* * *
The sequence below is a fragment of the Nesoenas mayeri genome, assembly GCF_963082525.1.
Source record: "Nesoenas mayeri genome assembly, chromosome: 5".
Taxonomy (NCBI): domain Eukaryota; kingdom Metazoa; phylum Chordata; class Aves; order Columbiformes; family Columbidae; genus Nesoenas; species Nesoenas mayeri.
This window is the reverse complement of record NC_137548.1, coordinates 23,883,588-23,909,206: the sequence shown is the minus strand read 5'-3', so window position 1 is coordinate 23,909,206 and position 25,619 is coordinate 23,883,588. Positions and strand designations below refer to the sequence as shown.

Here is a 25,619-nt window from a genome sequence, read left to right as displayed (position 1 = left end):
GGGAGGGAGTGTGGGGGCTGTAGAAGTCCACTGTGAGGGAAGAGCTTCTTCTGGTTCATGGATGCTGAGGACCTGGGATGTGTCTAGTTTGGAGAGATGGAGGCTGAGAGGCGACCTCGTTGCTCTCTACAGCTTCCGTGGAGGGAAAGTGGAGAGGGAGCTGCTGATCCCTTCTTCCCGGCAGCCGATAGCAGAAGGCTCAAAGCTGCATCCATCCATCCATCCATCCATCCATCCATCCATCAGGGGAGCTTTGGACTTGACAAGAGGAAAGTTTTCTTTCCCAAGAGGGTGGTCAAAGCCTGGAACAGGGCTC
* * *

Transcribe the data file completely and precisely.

The sequence below is a fragment of the Nesoenas mayeri genome, assembly GCF_963082525.1.
Source record: "Nesoenas mayeri genome assembly, chromosome: 5".
Taxonomy (NCBI): domain Eukaryota; kingdom Metazoa; phylum Chordata; class Aves; order Columbiformes; family Columbidae; genus Nesoenas; species Nesoenas mayeri.
This window is the reverse complement of record NC_137548.1, coordinates 23,883,588-23,909,206: the sequence shown is the minus strand read 5'-3', so window position 1 is coordinate 23,909,206 and position 25,619 is coordinate 23,883,588. Positions and strand designations below refer to the sequence as shown.

Here is a 25,619-nt window from a genome sequence, read left to right as displayed (position 1 = left end):
GGGAGGGAGTGTGGGGGCTGTAGAAGTCCACTGTGAGGGAAGAGCTTCTTCTGGTTCATGGATGCTGAGGACCTGGGATGTGTCTAGTTTGGAGAGATGGAGGCTGAGAGGCGACCTCGTTGCTCTCTACAGCTTCCGTGGAGGGAAAGTGGAGAGGGAGCTGCTGATCCCTTCTTCCCGGCAGCCGATAGCAGAAGGCTCAAAGCTGCATCCATCCATCCATCCATCCATCCATCCATCCATCAGGGGAGCTTTGGACTTGACAAGAGGAAAGTTTTCTTTCCCAAGAGGGTGGTCAAAGCCTGGAACAGGGCTC